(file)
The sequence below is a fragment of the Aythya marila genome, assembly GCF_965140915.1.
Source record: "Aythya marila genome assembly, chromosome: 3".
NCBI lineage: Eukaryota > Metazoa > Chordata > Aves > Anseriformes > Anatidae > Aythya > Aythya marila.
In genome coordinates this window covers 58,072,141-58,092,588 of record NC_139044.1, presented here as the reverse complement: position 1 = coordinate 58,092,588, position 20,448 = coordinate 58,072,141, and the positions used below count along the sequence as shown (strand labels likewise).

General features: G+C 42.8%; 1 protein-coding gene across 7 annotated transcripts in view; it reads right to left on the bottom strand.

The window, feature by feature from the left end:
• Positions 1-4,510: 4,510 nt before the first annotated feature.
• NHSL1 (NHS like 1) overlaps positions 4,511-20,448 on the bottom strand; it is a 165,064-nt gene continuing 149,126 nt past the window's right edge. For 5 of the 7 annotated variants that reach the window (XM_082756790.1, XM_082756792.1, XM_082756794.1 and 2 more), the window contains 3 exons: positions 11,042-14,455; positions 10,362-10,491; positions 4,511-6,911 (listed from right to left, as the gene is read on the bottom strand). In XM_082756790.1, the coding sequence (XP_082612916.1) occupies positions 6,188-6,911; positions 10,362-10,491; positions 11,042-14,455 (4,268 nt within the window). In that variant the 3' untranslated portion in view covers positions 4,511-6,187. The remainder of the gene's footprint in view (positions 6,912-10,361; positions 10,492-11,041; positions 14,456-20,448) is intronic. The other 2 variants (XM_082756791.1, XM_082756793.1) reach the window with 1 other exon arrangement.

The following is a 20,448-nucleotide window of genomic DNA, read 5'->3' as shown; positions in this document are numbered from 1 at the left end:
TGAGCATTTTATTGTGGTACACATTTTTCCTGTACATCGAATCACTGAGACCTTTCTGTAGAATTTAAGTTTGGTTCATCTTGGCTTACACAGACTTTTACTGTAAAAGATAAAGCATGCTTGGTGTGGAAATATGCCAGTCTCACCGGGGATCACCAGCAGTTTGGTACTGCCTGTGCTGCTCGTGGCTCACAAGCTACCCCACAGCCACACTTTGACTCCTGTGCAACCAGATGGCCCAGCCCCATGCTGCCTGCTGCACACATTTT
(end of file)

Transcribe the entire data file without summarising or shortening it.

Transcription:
The sequence below is a fragment of the Aythya marila genome, assembly GCF_965140915.1.
Source record: "Aythya marila genome assembly, chromosome: 3".
NCBI lineage: Eukaryota > Metazoa > Chordata > Aves > Anseriformes > Anatidae > Aythya > Aythya marila.
In genome coordinates this window covers 58,072,141-58,092,588 of record NC_139044.1, presented here as the reverse complement: position 1 = coordinate 58,092,588, position 20,448 = coordinate 58,072,141, and the positions used below count along the sequence as shown (strand labels likewise).

General features: G+C 42.8%; 1 protein-coding gene across 7 annotated transcripts in view; it reads right to left on the bottom strand.

The window, feature by feature from the left end:
• Positions 1-4,510: 4,510 nt before the first annotated feature.
• NHSL1 (NHS like 1) overlaps positions 4,511-20,448 on the bottom strand; it is a 165,064-nt gene continuing 149,126 nt past the window's right edge. For 5 of the 7 annotated variants that reach the window (XM_082756790.1, XM_082756792.1, XM_082756794.1 and 2 more), the window contains 3 exons: positions 11,042-14,455; positions 10,362-10,491; positions 4,511-6,911 (listed from right to left, as the gene is read on the bottom strand). In XM_082756790.1, the coding sequence (XP_082612916.1) occupies positions 6,188-6,911; positions 10,362-10,491; positions 11,042-14,455 (4,268 nt within the window). In that variant the 3' untranslated portion in view covers positions 4,511-6,187. The remainder of the gene's footprint in view (positions 6,912-10,361; positions 10,492-11,041; positions 14,456-20,448) is intronic. The other 2 variants (XM_082756791.1, XM_082756793.1) reach the window with 1 other exon arrangement.

The following is a 20,448-nucleotide window of genomic DNA, read 5'->3' as shown; positions in this document are numbered from 1 at the left end:
TGAGCATTTTATTGTGGTACACATTTTTCCTGTACATCGAATCACTGAGACCTTTCTGTAGAATTTAAGTTTGGTTCATCTTGGCTTACACAGACTTTTACTGTAAAAGATAAAGCATGCTTGGTGTGGAAATATGCCAGTCTCACCGGGGATCACCAGCAGTTTGGTACTGCCTGTGCTGCTCGTGGCTCACAAGCTACCCCACAGCCACACTTTGACTCCTGTGCAACCAGATGGCCCAGCCCCATGCTGCCTGCTGCACACATTTT